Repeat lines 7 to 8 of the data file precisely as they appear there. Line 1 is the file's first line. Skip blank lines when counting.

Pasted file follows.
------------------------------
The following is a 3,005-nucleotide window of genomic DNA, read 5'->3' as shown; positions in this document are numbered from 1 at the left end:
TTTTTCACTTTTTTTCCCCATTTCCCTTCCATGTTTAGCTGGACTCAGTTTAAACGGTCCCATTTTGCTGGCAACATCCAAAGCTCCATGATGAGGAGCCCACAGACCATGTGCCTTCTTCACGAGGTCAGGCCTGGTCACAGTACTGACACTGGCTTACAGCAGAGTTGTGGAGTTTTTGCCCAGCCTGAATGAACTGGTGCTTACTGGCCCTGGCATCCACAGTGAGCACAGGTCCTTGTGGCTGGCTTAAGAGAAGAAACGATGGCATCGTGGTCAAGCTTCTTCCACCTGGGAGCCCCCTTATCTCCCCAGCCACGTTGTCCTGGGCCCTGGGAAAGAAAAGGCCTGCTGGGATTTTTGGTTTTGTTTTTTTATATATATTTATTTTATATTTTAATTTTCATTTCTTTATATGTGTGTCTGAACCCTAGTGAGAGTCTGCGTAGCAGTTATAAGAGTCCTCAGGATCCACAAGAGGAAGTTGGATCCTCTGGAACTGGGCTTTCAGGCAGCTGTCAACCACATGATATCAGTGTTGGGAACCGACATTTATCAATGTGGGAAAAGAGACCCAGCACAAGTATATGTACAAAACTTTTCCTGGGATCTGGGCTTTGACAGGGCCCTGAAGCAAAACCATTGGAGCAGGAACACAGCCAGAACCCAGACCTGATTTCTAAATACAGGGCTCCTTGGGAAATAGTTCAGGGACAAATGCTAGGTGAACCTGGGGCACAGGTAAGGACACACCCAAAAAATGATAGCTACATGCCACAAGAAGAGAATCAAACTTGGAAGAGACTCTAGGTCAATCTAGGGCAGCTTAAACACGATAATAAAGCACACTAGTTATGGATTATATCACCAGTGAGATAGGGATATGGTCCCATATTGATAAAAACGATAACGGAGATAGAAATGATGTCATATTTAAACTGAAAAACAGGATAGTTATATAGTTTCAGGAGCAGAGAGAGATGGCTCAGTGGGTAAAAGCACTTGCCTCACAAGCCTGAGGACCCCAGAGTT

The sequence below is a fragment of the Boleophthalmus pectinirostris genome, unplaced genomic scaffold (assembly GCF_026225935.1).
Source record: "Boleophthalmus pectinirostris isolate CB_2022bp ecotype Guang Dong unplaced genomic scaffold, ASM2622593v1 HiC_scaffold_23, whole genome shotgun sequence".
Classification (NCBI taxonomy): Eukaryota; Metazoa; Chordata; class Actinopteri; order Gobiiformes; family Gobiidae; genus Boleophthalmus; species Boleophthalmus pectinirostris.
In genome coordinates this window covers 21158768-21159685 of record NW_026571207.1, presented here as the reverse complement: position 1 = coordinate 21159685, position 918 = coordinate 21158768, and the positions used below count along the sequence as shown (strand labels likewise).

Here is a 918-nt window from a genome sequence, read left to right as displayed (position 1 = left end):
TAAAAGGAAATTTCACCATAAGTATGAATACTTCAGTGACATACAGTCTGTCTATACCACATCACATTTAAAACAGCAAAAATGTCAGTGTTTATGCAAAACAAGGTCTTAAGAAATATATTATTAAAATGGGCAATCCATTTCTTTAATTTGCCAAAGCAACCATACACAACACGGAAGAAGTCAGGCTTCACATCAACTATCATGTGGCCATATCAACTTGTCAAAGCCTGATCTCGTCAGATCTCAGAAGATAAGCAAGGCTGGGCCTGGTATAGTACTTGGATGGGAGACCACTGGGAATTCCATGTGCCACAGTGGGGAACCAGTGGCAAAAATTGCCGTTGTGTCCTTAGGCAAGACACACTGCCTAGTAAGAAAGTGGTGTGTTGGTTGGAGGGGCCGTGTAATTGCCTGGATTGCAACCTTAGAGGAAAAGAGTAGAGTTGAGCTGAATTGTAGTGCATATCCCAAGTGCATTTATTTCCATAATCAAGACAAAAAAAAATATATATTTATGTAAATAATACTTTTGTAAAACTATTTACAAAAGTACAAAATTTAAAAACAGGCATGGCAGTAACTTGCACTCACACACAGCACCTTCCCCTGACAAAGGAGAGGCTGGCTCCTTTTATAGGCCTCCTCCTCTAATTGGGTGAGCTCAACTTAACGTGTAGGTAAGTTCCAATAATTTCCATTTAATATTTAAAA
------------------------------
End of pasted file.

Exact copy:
Here is a 918-nt window from a genome sequence, read left to right as displayed (position 1 = left end):
TAAAAGGAAATTTCACCATAAGTATGAATACTTCAGTGACATACAGTCTGTCTATACCACATCACATTTAAAACAGCAAAAATGTCAGTGTTTATGCAAAACAAGGTCTTAAGAAATATATTATTAAAATGGGCAATCCATTTCTTTAATTTGCCAAAGCAACCATACACAACACGGAAGAAGTCAGGCTTCACATCAACTATCATGTGGCCATATCAACTTGTCAAAGCCTGATCTCGTCAGATCTCAGAAGATAAGCAAGGCTGGGCCTGGTATAGTACTTGGATGGGAGACCACTGGGAATTCCATGTGCCACAGTGGGGAACCAGTGGCAAAAATTGCCGTTGTGTCCTTAGGCAAGACACACTGCCTAGTAAGAAAGTGGTGTGTTGGTTGGAGGGGCCGTGTAATTGCCTGGATTGCAACCTTAGAGGAAAAGAGTAGAGTTGAGCTGAATTGTAGTGCATATCCCAAGTGCATTTATTTCCATAATCAAGACAAAAAAAAATATATATTTATGTAAATAATACTTTTGTAAAACTATTTACAAAAGTACAAAATTTAAAAACAGGCATGGCAGTAACTTGCACTCACACACAGCACCTTCCCCTGACAAAGGAGAGGCTGGCTCCTTTTATAGGCCTCCTCCTCTAATTGGGTGAGCTCAACTTAACGTGTAGGTAAGTTCCAATAATTTCCATTTAATATTTAAAA